Depression and enhancement of baroreceptor pressor response in cats after intracerebroventricular injection of noradrenergic blocking agents: dependence on supracollicular areas of the brain.
The alpha-adrenergic blocking drugs, phentolamine and Hydergine, both act centrally at different sites to depress and enhance the pressor and sympathetic nerve response to decreased baroreceptor afferent input in anesthetized cats. Depression of the rise in blood pressure and sympathetic nerve discharge during bilateral carotid occlusion (BCO) followed injection of the agents into the 4th cerebral ventricle when the brain was intact but not when connections were interrupted at the midcollicular level by transection or lesion. Enhancement of responses occurred when drug distribution was confined to the brain rostral to the midcollicular level via injection into the 3rd cerebral ventricle with the cerebral aqueduct cannulated. Both agents decreased resting blood pressure and Hydergine decreased heart rate in intact and decerebrate preparations but not in 3rd ventricle-cerebral aqueduct experiments. We found that pretreatment with the noradrenergic precursor. L-dopa consistently prevented depression by phentolamine but was less effective against Hydergine. The results indicate that mechanisms which enhance and suppress the baroreceptor pressor response are normally operative in anesthetized cats and, furthermore, that neural pathways mediating the effects are ones connecting the caudal brainstem with supracollicular levels of the brain. It is further suggested that the pathways may be noradrenergic.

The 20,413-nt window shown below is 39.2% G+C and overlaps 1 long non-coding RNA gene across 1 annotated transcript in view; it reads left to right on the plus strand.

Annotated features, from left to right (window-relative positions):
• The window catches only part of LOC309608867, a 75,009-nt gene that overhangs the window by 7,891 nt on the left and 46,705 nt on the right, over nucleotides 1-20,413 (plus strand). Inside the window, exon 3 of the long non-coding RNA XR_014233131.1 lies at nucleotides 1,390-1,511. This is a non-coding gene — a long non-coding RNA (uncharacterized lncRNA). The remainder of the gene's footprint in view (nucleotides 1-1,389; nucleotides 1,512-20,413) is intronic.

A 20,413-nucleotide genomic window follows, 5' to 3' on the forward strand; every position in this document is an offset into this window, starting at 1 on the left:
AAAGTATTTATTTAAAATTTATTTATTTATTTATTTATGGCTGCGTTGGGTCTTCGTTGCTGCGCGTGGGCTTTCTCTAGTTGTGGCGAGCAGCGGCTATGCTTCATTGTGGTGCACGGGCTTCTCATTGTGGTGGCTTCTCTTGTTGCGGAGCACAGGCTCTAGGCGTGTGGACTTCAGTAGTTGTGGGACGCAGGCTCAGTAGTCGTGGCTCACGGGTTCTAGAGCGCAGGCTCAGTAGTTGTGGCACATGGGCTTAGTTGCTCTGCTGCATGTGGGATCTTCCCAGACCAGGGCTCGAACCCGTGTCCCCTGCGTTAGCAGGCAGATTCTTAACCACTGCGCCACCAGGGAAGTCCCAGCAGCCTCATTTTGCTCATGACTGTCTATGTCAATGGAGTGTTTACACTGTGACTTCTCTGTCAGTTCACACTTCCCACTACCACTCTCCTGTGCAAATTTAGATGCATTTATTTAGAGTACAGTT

- Copyright © 1976 by American Heart Association